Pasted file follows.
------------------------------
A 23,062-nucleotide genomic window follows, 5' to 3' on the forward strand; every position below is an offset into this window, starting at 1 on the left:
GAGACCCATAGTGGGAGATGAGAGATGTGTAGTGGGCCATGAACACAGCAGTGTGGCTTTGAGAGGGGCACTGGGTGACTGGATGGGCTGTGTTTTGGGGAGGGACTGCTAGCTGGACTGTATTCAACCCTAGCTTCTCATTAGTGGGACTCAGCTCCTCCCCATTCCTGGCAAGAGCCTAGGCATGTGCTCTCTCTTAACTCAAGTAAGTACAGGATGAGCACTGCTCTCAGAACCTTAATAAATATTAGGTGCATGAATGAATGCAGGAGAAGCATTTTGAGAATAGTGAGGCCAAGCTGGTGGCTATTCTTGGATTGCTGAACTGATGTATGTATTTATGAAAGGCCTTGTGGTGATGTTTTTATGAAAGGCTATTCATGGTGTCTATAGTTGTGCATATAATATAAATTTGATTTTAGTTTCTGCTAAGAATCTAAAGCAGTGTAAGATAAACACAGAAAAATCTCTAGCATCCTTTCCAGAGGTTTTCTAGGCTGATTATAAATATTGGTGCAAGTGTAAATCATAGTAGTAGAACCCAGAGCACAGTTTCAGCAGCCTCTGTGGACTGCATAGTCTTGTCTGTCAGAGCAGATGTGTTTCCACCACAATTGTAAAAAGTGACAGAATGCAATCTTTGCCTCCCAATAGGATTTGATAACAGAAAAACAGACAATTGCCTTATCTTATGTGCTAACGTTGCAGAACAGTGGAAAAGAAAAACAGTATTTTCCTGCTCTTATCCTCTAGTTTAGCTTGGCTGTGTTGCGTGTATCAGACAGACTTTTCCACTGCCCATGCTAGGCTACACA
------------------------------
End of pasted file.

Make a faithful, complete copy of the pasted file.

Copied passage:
A 23,062-nucleotide genomic window follows, 5' to 3' on the forward strand; every position below is an offset into this window, starting at 1 on the left:
GAGACCCATAGTGGGAGATGAGAGATGTGTAGTGGGCCATGAACACAGCAGTGTGGCTTTGAGAGGGGCACTGGGTGACTGGATGGGCTGTGTTTTGGGGAGGGACTGCTAGCTGGACTGTATTCAACCCTAGCTTCTCATTAGTGGGACTCAGCTCCTCCCCATTCCTGGCAAGAGCCTAGGCATGTGCTCTCTCTTAACTCAAGTAAGTACAGGATGAGCACTGCTCTCAGAACCTTAATAAATATTAGGTGCATGAATGAATGCAGGAGAAGCATTTTGAGAATAGTGAGGCCAAGCTGGTGGCTATTCTTGGATTGCTGAACTGATGTATGTATTTATGAAAGGCCTTGTGGTGATGTTTTTATGAAAGGCTATTCATGGTGTCTATAGTTGTGCATATAATATAAATTTGATTTTAGTTTCTGCTAAGAATCTAAAGCAGTGTAAGATAAACACAGAAAAATCTCTAGCATCCTTTCCAGAGGTTTTCTAGGCTGATTATAAATATTGGTGCAAGTGTAAATCATAGTAGTAGAACCCAGAGCACAGTTTCAGCAGCCTCTGTGGACTGCATAGTCTTGTCTGTCAGAGCAGATGTGTTTCCACCACAATTGTAAAAAGTGACAGAATGCAATCTTTGCCTCCCAATAGGATTTGATAACAGAAAAACAGACAATTGCCTTATCTTATGTGCTAACGTTGCAGAACAGTGGAAAAGAAAAACAGTATTTTCCTGCTCTTATCCTCTAGTTTAGCTTGGCTGTGTTGCGTGTATCAGACAGACTTTTCCACTGCCCATGCTAGGCTACACA